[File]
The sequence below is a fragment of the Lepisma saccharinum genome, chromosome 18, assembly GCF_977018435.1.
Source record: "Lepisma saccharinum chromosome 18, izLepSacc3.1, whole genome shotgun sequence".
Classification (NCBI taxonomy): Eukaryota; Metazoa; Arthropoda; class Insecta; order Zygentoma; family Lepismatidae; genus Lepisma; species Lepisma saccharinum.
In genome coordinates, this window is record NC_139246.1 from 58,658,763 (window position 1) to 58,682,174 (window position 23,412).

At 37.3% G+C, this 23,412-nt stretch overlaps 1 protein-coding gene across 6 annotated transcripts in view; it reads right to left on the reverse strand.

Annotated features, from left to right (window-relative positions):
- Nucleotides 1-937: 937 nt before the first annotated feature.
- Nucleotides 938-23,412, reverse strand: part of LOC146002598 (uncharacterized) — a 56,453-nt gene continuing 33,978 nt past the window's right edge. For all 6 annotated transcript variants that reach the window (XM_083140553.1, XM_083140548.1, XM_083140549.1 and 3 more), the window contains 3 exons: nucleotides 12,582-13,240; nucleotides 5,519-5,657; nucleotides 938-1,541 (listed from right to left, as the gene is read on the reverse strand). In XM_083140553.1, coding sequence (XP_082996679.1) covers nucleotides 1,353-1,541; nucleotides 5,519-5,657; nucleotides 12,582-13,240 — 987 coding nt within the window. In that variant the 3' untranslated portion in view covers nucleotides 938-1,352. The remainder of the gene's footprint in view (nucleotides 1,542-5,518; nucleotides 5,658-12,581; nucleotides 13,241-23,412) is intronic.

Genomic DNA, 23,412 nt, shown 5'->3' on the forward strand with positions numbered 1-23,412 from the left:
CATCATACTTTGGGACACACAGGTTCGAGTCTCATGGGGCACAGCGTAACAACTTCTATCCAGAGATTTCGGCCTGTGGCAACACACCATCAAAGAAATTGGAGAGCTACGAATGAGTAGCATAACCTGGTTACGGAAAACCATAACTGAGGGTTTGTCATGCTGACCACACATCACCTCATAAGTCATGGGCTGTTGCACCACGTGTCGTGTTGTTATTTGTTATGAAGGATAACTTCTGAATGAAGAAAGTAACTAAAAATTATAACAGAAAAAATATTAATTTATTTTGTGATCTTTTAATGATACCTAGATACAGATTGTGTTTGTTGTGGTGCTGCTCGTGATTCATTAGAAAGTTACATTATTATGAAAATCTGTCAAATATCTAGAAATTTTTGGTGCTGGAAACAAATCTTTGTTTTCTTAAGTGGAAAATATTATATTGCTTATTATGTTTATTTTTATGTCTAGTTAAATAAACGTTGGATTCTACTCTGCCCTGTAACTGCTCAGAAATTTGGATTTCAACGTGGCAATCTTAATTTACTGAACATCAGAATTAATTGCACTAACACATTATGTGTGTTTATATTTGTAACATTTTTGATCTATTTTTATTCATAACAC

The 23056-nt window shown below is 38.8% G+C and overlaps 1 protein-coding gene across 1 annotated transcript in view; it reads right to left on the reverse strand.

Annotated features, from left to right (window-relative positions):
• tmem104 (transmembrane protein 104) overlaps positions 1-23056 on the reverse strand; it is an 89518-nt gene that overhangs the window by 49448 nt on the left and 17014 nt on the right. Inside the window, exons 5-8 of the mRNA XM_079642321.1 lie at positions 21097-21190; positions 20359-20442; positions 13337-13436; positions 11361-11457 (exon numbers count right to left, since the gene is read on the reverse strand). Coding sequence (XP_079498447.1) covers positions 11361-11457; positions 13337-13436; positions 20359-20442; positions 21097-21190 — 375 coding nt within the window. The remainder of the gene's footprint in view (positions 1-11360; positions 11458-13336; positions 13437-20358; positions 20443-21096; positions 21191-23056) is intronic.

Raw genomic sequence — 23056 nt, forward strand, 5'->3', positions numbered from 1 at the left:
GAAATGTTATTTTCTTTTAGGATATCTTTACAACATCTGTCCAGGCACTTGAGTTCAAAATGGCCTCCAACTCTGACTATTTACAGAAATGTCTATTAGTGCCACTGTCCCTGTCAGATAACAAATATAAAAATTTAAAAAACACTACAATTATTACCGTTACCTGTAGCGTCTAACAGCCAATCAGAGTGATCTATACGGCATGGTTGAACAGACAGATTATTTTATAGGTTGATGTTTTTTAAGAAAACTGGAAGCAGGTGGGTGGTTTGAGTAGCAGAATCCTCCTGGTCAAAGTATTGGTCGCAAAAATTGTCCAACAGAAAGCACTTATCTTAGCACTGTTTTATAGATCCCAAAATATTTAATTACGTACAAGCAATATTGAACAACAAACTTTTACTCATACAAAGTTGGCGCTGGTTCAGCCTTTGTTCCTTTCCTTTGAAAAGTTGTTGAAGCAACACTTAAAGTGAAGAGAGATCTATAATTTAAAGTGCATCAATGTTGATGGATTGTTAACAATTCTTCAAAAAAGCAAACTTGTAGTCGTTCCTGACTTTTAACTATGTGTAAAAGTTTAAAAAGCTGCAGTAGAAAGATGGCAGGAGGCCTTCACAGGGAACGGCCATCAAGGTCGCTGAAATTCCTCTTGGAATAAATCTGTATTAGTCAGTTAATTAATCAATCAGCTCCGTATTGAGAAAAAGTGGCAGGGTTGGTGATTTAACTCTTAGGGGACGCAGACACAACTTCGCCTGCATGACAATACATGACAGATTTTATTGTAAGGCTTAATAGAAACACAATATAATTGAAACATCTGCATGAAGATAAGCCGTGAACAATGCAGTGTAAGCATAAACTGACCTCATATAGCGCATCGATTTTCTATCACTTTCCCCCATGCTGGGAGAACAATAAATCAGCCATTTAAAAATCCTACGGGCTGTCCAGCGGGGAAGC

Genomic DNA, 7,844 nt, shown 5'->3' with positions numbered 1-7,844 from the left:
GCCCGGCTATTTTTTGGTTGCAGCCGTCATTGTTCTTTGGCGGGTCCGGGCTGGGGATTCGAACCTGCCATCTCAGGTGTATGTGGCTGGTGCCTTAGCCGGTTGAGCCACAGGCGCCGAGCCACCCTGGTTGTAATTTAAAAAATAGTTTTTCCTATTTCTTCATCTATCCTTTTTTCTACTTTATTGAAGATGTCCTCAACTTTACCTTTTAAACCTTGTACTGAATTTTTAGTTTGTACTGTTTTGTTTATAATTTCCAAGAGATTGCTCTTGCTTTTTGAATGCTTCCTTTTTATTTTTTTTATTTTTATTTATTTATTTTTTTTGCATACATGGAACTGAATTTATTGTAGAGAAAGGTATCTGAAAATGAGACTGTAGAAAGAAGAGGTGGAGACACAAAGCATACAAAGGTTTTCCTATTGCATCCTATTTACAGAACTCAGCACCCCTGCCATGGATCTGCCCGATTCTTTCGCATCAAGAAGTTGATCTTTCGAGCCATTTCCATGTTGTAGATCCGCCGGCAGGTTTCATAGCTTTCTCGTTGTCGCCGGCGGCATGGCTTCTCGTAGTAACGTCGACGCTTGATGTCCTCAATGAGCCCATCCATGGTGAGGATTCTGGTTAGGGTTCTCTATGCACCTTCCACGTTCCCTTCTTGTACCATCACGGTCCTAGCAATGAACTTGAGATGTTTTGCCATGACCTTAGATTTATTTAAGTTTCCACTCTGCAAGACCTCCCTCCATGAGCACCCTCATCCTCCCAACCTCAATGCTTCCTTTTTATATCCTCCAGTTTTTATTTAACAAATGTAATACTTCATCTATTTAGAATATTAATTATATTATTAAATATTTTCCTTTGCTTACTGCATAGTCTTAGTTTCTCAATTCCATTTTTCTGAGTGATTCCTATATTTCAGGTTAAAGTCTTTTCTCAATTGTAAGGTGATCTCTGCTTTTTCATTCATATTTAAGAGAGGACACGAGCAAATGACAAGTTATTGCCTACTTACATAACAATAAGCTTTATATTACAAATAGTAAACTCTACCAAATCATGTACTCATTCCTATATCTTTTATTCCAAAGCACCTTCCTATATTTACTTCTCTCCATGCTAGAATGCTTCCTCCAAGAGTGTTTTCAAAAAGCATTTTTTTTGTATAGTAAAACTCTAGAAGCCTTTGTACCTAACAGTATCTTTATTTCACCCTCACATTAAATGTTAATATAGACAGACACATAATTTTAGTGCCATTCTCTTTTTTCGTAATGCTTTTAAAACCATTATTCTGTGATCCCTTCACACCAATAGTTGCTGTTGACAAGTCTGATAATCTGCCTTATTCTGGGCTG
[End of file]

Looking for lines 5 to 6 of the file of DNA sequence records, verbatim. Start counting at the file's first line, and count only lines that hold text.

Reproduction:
At 37.3% G+C, this 23,412-nt stretch overlaps 1 protein-coding gene across 6 annotated transcripts in view; it reads right to left on the reverse strand.

Annotated features, from left to right (window-relative positions):